“As a society the American people are being habituated into accepting cruelty on a wide scale. Americans are being taught by Trump and his administration not to see other people as human beings whose lives are as important as their own. Once that line has been crossed – and it is not just Trump and the people around him, but many of Trump’s supporters as well – then we know where that all leads, what the ultimate destination is. There is no mystery about it. We know what happens when a government and its leaders dehumanize large numbers of people.”
Depoliticization and the Authoritarian Turn
Neoliberalism is not only an economic system, it is also an ideological apparatus that relentlessly attempts to structure consciousness, values, desires, and modes of identification in ways that align individuals with its governing structures. Central to this pedagogical project is the attempt to prevent individuals from translating private issues and troubles into broader systemic considerations. By doing this, it becomes difficult for individuals to grasp the historical, social, economic, and political forces at work in shaping a social order as a human activity deeply immersed in specific relations of power. Neoliberalism’s attempt to erase or rewrite historical and social forces makes it difficult for individuals to imagine alternative notions of society, with themselves as collective actors, or view their problems as more than the limitations of faulty character, moral failure, or a problem of personal responsibility. Reducing individuals to isolated, discrete, hermetically-sealed human beings whose lives are shaped only by notions of self-reliance and self-sufficiency is a pedagogical strategy that utterly depoliticizes people, leading them to believe that however a society is shaped, it is part of a natural order. President Trump echoed this “no alternative” narrative when asked about celebrities and rich people having special access to being tested for the coronavirus while few others had access. He replied, “Perhaps that’s been the story of life.”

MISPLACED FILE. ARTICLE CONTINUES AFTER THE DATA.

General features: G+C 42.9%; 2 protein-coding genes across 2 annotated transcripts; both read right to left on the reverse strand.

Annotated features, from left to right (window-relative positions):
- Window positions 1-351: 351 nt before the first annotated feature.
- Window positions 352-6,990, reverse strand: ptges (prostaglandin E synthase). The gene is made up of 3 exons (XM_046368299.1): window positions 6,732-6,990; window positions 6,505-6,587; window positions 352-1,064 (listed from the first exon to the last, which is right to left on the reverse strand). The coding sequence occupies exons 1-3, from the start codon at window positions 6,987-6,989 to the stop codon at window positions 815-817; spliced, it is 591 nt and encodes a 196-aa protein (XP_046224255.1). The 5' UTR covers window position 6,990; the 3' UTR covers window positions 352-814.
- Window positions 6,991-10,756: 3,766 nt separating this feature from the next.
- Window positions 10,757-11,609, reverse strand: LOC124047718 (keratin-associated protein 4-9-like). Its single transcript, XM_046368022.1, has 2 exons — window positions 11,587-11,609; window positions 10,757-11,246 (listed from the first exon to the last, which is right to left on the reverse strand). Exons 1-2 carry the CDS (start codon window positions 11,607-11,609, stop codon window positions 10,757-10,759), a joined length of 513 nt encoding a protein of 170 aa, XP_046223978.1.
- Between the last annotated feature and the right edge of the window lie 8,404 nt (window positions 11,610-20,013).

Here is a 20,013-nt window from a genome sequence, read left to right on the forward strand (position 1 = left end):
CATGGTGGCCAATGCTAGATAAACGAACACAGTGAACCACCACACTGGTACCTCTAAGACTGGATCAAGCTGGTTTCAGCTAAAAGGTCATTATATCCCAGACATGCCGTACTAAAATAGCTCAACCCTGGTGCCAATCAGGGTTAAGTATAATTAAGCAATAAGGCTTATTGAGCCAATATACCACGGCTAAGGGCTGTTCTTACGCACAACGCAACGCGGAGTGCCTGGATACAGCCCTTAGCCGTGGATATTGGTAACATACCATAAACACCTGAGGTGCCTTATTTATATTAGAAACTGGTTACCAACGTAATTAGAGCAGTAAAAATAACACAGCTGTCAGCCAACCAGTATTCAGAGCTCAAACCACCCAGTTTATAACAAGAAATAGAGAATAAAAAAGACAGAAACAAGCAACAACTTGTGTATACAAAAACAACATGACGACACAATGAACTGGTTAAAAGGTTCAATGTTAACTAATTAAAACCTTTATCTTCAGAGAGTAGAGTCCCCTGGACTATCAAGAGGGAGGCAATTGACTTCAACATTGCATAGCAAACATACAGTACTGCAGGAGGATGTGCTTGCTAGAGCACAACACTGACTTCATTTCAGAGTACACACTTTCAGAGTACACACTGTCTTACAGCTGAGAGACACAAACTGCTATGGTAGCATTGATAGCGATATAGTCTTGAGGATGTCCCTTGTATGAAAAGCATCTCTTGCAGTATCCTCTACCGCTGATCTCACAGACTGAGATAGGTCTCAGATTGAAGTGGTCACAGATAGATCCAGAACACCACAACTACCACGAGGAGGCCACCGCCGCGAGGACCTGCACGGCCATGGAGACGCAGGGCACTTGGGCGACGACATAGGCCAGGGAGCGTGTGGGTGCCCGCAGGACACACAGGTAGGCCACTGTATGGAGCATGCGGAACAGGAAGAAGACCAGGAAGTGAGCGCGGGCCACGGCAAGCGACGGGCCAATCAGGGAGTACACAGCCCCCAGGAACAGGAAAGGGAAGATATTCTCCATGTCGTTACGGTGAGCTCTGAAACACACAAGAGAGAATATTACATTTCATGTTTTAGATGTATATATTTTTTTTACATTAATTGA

This individualization of the social with its mounting privatization, gated communities, and social atomization undermines collective action, any viable notion of solidarity, and weakens the notion of global connectivity. The philosopher Byung-Chul Han has rightly argued that contemporary neoliberal society is shaped by a dysfunctional notion of solitude and hermitically-sealed notions of agency, all of which undermine the values and social connections vital to a democracy. He writes: